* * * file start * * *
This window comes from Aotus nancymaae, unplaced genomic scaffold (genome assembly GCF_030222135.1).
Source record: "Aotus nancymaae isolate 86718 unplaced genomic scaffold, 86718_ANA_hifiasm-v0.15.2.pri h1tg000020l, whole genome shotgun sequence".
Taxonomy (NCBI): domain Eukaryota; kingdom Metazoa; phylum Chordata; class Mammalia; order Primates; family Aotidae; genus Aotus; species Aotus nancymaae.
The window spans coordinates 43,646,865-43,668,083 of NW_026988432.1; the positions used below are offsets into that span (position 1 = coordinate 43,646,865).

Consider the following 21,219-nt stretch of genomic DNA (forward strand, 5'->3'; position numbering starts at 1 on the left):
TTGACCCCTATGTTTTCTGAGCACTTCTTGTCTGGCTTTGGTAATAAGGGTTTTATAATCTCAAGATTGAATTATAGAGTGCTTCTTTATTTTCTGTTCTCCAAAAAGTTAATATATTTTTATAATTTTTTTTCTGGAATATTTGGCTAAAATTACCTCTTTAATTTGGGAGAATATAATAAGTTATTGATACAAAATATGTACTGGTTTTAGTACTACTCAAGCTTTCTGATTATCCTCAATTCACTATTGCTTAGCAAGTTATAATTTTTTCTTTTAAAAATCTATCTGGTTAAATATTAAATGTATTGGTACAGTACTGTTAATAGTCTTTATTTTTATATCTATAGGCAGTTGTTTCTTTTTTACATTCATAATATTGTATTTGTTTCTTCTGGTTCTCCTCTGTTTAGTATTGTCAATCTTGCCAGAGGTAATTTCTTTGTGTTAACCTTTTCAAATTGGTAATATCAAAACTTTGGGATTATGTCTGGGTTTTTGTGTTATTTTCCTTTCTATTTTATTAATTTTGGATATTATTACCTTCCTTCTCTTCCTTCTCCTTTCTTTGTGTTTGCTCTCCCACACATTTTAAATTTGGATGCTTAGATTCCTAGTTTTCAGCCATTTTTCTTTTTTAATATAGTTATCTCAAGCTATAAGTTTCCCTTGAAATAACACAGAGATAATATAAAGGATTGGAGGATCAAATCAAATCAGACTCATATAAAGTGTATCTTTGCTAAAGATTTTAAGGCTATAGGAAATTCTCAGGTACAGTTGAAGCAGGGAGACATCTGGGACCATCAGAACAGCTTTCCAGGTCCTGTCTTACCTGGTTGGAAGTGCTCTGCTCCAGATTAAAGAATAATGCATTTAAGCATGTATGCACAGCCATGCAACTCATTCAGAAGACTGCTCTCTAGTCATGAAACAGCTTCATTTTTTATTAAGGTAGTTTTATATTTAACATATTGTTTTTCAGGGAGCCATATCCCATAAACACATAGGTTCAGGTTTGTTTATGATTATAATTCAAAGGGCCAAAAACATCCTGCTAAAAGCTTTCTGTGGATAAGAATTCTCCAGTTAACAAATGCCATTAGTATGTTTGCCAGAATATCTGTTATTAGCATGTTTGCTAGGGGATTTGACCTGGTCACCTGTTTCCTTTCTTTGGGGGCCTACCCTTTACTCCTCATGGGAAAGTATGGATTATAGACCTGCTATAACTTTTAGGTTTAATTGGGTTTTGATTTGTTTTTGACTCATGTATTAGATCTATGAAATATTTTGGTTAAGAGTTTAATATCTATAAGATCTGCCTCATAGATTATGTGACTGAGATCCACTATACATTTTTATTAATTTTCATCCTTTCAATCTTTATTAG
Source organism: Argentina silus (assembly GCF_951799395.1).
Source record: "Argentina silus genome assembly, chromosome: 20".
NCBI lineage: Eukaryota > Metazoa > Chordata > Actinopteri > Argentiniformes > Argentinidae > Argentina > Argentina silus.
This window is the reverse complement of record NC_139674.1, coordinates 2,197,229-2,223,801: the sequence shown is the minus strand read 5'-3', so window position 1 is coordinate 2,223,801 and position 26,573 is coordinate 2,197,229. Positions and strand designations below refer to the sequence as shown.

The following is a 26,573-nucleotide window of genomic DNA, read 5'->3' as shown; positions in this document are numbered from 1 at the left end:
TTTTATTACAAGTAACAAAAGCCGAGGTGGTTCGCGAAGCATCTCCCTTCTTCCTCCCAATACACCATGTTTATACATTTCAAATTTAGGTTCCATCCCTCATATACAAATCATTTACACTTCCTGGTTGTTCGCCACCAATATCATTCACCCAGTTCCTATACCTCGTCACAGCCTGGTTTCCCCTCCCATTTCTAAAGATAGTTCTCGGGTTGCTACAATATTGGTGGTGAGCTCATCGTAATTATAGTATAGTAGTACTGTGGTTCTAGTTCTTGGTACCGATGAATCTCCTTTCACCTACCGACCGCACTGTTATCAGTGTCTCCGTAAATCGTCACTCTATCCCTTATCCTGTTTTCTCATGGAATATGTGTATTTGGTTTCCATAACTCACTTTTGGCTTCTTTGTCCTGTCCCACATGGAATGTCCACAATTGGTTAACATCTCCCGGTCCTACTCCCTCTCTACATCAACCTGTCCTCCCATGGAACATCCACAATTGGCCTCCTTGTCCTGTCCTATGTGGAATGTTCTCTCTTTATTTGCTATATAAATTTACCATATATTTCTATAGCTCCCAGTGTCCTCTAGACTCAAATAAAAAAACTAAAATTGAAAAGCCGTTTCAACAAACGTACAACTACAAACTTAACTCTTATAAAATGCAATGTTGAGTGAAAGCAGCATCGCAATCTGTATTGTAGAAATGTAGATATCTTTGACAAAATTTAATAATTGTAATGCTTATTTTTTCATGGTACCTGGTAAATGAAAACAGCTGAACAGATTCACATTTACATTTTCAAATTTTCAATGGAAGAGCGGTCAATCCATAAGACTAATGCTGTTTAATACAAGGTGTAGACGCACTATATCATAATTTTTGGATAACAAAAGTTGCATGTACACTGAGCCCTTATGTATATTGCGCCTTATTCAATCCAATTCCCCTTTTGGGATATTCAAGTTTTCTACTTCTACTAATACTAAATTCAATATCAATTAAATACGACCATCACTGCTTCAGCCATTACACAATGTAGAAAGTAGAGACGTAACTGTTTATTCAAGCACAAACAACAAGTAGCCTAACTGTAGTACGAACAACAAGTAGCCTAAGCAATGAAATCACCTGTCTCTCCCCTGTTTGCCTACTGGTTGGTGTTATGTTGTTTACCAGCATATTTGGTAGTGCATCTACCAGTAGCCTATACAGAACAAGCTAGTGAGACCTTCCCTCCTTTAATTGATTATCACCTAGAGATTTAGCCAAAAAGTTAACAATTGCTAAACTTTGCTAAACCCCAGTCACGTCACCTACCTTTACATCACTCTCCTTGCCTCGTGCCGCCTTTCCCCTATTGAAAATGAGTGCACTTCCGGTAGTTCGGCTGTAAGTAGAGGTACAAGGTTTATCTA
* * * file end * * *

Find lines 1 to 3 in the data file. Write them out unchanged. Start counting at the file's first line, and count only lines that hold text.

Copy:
This window comes from Aotus nancymaae, unplaced genomic scaffold (genome assembly GCF_030222135.1).
Source record: "Aotus nancymaae isolate 86718 unplaced genomic scaffold, 86718_ANA_hifiasm-v0.15.2.pri h1tg000020l, whole genome shotgun sequence".
Taxonomy (NCBI): domain Eukaryota; kingdom Metazoa; phylum Chordata; class Mammalia; order Primates; family Aotidae; genus Aotus; species Aotus nancymaae.